While many people know the term Eating Disorder or anorexia and bulimia, most don’t know the depth of the diseases. As awareness is being brought to light nationally this week, it’s a great time to learn more about these illnesses.
Eating Disorders can effect a person in many different ways. Doctors refer to them as Biospychosocial illnesses because of their impact on a person’s biology, psychology, and social functioning or social networking, making these complex illnesses that are difficult to treat.
As researchers and practitioners struggle to find effective treatment, a continuously increasing number - more than 12 million males and females - now battle with bulimia, anorexia or some other form of eating disorder. And those who suffer are not only young women: a growing number of men are beginning to acquire this illness, along with individuals across the age and cultural spectrum.
These disorders are devastating. The mortality rate associated with anorexia nervosa is higher than the death rate associated with all causes of death for females ages 15-24, in part because of the stress on the body. Eating disorders have the highest mortality rate of any mental disorder in the U.S. and a suicide rate that is 75% higher than the general population.
The psychological and social connections are clear. In one study, more than 50% of the individuals with bulimia had major depression. About 50% had phobias. And more than 33% had a substance abuse problem. The same survey showed that about 65% of individuals with an eating disorder had been previously diagnosed with at least one other psychiatric illness.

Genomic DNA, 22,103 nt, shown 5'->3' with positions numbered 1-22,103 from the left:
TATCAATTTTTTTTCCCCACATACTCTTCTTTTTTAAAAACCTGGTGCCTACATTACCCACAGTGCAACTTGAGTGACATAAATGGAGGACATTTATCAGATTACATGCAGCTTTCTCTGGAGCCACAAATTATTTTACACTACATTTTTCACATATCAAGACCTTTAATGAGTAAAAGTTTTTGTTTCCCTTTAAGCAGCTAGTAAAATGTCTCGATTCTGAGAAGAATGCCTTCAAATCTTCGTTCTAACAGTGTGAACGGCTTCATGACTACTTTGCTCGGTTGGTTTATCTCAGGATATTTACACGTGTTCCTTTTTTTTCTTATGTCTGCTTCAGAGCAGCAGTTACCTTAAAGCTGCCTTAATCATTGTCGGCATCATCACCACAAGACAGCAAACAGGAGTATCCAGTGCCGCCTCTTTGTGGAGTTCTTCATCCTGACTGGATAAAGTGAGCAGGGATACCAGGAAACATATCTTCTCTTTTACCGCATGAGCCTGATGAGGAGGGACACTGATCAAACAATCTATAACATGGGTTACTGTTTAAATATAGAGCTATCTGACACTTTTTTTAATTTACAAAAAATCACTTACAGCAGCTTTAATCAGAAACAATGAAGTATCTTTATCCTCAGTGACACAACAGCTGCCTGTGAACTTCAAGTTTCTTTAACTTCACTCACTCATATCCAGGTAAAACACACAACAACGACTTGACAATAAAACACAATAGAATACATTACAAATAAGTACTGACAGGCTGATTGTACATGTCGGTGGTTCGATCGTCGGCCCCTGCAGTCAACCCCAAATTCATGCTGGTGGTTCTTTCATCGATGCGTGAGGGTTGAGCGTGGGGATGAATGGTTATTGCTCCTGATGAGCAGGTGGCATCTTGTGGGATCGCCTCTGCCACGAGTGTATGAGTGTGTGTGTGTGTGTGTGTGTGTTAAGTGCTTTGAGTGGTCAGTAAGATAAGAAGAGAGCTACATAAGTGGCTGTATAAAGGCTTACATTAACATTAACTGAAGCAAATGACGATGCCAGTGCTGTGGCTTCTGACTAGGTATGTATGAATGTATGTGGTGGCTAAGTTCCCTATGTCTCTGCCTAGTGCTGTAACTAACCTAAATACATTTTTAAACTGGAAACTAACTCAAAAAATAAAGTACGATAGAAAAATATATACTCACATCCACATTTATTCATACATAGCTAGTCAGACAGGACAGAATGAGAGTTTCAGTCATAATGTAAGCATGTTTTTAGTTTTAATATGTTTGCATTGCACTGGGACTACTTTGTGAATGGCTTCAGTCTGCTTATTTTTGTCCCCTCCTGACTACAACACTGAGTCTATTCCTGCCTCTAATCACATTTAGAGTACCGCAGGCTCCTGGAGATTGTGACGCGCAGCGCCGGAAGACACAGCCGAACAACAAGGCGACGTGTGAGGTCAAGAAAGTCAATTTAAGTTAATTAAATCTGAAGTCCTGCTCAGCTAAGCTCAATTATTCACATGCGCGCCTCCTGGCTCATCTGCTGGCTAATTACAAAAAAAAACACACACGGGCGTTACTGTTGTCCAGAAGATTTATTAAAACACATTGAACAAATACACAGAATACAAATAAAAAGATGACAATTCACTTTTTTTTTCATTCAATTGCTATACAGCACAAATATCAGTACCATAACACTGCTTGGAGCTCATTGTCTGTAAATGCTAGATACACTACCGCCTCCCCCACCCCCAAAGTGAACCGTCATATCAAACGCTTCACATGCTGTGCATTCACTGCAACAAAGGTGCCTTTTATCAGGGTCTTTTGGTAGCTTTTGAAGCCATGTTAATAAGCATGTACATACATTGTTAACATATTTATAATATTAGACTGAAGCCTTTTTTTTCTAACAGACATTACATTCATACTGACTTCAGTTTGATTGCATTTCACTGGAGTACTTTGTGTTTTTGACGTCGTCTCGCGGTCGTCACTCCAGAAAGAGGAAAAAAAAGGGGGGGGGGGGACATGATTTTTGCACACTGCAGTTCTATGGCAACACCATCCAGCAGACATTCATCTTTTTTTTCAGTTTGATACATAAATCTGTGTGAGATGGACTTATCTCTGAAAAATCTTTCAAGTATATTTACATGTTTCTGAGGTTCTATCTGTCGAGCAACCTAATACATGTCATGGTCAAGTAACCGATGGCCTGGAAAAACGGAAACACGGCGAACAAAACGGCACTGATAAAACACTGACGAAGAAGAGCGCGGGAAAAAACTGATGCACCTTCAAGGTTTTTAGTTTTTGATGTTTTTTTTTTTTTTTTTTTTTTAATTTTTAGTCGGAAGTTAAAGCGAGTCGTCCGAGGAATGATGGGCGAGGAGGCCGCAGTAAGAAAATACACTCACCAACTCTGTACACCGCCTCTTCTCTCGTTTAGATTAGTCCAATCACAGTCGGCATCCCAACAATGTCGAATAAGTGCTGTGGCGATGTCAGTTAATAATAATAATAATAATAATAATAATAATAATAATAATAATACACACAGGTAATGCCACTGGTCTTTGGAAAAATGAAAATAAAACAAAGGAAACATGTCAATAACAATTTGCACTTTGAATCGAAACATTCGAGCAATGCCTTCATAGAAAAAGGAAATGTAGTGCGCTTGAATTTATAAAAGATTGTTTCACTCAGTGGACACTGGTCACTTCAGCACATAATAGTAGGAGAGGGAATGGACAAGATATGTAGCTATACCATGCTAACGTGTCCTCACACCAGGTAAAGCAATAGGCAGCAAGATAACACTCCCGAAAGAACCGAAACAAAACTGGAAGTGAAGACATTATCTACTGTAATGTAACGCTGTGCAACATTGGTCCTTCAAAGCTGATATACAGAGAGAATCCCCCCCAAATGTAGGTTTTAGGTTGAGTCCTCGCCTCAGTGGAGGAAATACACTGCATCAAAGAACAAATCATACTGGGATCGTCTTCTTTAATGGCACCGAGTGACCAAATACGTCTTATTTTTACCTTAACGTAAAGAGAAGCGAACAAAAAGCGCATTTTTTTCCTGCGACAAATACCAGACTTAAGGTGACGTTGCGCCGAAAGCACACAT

These stark facts are brought into sharp relief during National Eating Disorders Awareness Week, a time when we are all urged to learn more and do more to help those suffering from eating disorders. We are urged to recognize signs, and choose language carefully when we reach out to others.
But again, it's complicated. At the same time that we have an eating disorder epidemic in the U.S., we have the highest rates of obesity in our history. More than 60 percent of the population is classified as overweight or obese. About 40 percent of those suffer from Binge Eating Disorder (BED) in which they use "comfort food" to feel better about themselves. Unlike Bulimia, they do not purge - so they continue to gain weight.
Think about these illnesses the next time you see a video or magazine picture that glorifies celebrities who are dangerously thin. Talk to your family members or friends who might be vulnerable. Help them avoid defining themselves by their weight. Help them deal constructively with insensitive comments by others that make them feel inferior because of their appearance. The more you know, the more you can do to help fight this epidemic.